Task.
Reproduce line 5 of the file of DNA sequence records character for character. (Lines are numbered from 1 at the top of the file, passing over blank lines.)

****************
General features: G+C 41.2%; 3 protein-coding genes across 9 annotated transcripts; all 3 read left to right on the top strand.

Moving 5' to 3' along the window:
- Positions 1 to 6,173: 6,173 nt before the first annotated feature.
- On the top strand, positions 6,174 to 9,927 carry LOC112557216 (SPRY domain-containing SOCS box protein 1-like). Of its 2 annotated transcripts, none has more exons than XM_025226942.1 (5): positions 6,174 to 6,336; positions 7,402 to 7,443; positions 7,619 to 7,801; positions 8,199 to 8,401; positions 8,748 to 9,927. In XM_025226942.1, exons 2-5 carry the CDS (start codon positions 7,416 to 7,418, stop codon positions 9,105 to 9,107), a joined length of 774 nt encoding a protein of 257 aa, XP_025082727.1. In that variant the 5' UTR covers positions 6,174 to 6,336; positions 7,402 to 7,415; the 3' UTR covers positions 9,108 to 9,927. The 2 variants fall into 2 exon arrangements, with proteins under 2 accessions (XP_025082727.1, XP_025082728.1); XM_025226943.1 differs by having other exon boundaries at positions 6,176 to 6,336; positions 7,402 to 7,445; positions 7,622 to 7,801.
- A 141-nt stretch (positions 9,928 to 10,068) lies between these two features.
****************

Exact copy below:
- A 141-nt stretch (positions 9,928 to 10,068) lies between these two features.